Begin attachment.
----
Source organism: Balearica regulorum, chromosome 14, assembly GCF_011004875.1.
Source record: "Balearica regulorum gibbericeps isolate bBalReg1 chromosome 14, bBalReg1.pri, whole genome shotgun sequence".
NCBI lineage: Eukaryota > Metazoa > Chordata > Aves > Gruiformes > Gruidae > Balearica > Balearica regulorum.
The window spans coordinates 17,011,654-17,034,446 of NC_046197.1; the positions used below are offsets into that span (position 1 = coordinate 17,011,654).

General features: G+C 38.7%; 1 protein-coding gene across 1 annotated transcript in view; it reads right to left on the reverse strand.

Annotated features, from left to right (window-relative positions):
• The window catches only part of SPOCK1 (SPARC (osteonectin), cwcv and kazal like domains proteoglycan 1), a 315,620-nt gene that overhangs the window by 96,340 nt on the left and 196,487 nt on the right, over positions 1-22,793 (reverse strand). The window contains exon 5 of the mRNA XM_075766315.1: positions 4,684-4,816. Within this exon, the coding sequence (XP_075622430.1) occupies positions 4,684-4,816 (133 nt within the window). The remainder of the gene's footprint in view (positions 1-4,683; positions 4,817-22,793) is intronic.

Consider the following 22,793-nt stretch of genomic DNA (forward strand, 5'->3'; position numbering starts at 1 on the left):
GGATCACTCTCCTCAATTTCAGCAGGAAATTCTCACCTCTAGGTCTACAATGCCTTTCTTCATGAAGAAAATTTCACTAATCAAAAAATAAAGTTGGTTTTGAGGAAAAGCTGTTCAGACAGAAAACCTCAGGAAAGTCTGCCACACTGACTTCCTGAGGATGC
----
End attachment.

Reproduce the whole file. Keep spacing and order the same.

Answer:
Source organism: Balearica regulorum, chromosome 14, assembly GCF_011004875.1.
Source record: "Balearica regulorum gibbericeps isolate bBalReg1 chromosome 14, bBalReg1.pri, whole genome shotgun sequence".
NCBI lineage: Eukaryota > Metazoa > Chordata > Aves > Gruiformes > Gruidae > Balearica > Balearica regulorum.
The window spans coordinates 17,011,654-17,034,446 of NC_046197.1; the positions used below are offsets into that span (position 1 = coordinate 17,011,654).

General features: G+C 38.7%; 1 protein-coding gene across 1 annotated transcript in view; it reads right to left on the reverse strand.

Annotated features, from left to right (window-relative positions):
• The window catches only part of SPOCK1 (SPARC (osteonectin), cwcv and kazal like domains proteoglycan 1), a 315,620-nt gene that overhangs the window by 96,340 nt on the left and 196,487 nt on the right, over positions 1-22,793 (reverse strand). The window contains exon 5 of the mRNA XM_075766315.1: positions 4,684-4,816. Within this exon, the coding sequence (XP_075622430.1) occupies positions 4,684-4,816 (133 nt within the window). The remainder of the gene's footprint in view (positions 1-4,683; positions 4,817-22,793) is intronic.

Consider the following 22,793-nt stretch of genomic DNA (forward strand, 5'->3'; position numbering starts at 1 on the left):
GGATCACTCTCCTCAATTTCAGCAGGAAATTCTCACCTCTAGGTCTACAATGCCTTTCTTCATGAAGAAAATTTCACTAATCAAAAAATAAAGTTGGTTTTGAGGAAAAGCTGTTCAGACAGAAAACCTCAGGAAAGTCTGCCACACTGACTTCCTGAGGATGC